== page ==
“Oh! you are very generous, worthy sir!” said La Hurière, looking suspiciously at Henry.
“Not at all, but, hoping to pass the night in your hotel, which has been highly recommended by a nobleman from my county who has been here, I invited a friend to sup with me. Have you any good wine of Arbois?”
“I have some which is better than the King of Navarre drinks.”
“Good! I will pay well for it. Ah! here is my friend.”
Just then the door opened and a gentleman entered older by a few years than the first, and dragging a long rapier at his side.
“Ah!” said he, “you are prompt, my young friend. For a man who has just made two hundred leagues it is something to be so punctual.”
“Is this your guest?” asked La Hurière.
“Yes,” said the first, going up to the young man with the rapier and shaking him by the hand, “we will have our supper now.”
“Here or in your room?”
“Wherever you please.”
“Maître,” said La Mole to La Hurière, “rid us of these Huguenot fellows. Coconnas and I cannot say a word before them.”
“Carry the supper to room No. 2, on the third floor. Upstairs, gentlemen.”
The two travellers followed Grégoire, who preceded them with lights.
La Mole watched them until they had disappeared. Then turning round he saw Coconnas, whose head was thrust out of the kitchen door. Two great eyes and an open mouth gave to the latter’s face a remarkable expression of astonishment.
La Mole stepped up to him.
“By Heaven!” said Coconnas, “did you see?”
“Those two gentlemen.”
“I would swear that it was”—
“Why — the King of Navarre and the man in the red cloak.”
“Swear if you will, but not too loud.”
“Did you recognize them too?”
“What are they here for?”
“Some love affair.”
“You think so?”
“I am sure of it.”
“La Mole, I prefer sword-thrusts to these love affairs. I would have sworn a moment ago, now I will bet.”
“What will you bet?”
“That there is some plot on hand.”
“You are mad.”
“I tell you”—
“I tell you that even if they are plotting it is their own affair.”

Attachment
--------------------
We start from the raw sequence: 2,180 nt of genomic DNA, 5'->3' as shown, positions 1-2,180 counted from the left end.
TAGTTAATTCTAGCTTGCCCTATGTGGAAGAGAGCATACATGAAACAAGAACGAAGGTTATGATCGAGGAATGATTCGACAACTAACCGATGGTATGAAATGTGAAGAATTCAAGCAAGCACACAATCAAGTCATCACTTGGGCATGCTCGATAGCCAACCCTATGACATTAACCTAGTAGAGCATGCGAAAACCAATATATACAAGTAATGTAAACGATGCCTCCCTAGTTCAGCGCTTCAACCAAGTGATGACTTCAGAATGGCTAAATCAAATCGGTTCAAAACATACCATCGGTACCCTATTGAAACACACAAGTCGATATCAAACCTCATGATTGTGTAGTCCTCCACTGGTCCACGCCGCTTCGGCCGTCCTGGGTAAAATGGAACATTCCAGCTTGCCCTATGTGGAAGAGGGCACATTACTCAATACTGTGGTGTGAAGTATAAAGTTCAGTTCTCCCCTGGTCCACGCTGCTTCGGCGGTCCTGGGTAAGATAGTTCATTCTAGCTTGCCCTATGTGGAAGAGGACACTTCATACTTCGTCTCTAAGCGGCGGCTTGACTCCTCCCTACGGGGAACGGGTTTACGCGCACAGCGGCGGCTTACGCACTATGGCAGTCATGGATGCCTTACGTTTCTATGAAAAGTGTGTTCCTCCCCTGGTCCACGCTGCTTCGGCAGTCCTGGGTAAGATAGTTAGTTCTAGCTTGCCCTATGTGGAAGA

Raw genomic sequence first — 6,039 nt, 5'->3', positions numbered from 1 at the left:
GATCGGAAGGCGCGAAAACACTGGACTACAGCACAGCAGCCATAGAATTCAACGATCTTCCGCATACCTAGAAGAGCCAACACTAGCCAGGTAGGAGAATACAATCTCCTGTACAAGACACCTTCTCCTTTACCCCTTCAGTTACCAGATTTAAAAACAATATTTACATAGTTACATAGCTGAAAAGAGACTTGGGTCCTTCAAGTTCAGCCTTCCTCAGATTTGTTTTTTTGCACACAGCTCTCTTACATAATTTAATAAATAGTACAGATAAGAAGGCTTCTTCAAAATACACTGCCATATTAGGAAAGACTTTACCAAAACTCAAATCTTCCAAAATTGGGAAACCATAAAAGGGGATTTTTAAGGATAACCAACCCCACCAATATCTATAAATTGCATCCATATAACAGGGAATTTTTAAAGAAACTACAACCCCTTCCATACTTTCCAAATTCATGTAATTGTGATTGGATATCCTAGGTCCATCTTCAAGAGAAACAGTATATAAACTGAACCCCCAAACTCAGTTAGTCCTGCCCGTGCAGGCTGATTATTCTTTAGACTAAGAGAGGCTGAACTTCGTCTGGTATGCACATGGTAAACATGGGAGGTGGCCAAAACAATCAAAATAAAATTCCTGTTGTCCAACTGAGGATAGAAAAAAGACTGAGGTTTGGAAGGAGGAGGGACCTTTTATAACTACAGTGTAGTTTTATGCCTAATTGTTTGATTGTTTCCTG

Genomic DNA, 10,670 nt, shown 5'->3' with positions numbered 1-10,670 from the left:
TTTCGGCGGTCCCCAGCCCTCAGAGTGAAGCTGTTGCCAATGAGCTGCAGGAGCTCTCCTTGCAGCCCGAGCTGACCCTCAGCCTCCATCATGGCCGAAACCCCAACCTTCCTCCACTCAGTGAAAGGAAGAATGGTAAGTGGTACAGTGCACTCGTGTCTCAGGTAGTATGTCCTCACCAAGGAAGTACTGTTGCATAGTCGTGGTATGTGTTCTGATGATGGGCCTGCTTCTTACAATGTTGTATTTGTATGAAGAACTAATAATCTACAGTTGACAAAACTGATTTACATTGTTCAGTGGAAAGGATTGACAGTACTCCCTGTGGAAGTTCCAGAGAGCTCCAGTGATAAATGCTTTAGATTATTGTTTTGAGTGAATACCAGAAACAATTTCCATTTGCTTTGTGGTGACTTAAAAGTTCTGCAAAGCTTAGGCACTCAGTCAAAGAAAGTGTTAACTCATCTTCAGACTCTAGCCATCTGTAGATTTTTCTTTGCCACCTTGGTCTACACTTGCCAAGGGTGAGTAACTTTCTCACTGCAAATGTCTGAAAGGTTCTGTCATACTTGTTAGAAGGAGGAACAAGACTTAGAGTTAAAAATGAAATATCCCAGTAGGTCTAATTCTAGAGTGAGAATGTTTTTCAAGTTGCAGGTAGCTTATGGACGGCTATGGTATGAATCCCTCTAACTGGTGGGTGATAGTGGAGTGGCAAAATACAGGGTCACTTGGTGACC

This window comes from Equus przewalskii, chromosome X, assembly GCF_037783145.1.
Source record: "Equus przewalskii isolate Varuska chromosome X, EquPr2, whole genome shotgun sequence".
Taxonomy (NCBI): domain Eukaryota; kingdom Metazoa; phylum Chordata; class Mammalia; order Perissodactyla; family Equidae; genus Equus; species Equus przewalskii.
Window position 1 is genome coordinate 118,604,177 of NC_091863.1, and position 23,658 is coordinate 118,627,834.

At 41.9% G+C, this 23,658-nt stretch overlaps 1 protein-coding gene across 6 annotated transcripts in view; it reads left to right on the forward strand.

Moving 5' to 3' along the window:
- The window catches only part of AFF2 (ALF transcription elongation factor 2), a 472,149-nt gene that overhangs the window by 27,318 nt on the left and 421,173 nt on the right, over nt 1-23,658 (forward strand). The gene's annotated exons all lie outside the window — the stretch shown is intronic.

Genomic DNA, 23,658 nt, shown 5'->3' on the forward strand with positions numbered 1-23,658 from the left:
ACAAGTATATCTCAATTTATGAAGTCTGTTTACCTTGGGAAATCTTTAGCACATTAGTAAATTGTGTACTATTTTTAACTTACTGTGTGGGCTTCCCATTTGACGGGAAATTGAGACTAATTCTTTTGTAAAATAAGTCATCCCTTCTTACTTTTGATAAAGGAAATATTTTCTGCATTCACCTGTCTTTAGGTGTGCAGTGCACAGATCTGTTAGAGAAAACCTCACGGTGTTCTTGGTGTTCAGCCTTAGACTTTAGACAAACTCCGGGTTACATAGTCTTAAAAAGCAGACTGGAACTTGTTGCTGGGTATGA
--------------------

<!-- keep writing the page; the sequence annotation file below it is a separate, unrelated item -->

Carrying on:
“That is true. However,” said Coconnas, “I no longer belong to Monsieur d’Alençon. So let them do as they see fit.”
As the partridges had apparently reached the state in which Coconnas liked them, the Piedmontese, who counted on making the most of his dinner of them, called Maître la Hurière to remove them from the spit.
Meantime Henry and De Mouy were installed in their chamber.
“Well, sire,” said De Mouy, when Grégoire had set the table, “have you seen Orthon?”
“No; but I found the note he left behind the mirror. The boy must have become frightened, I suppose, for Queen Catharine came in while he was there, so he went away without waiting for my answer.”
“For a moment I felt somewhat anxious about him, as Dariole told me that the queen mother had had a long talk with him.”
“Oh! there is no danger. The boy is clever, and although the queen mother knows his profession he will not let her find out much from him, I am sure.”
“But have you seen him, De Mouy?” asked Henry.
“No, but I expect to this evening. At midnight he is to come here for me with a good petronel. He will tell me what happened as we walk along.”
“And the man at the corner of the Rue des Mathurins?”
“The man who gave me his horse and cloak. Are you sure of him?”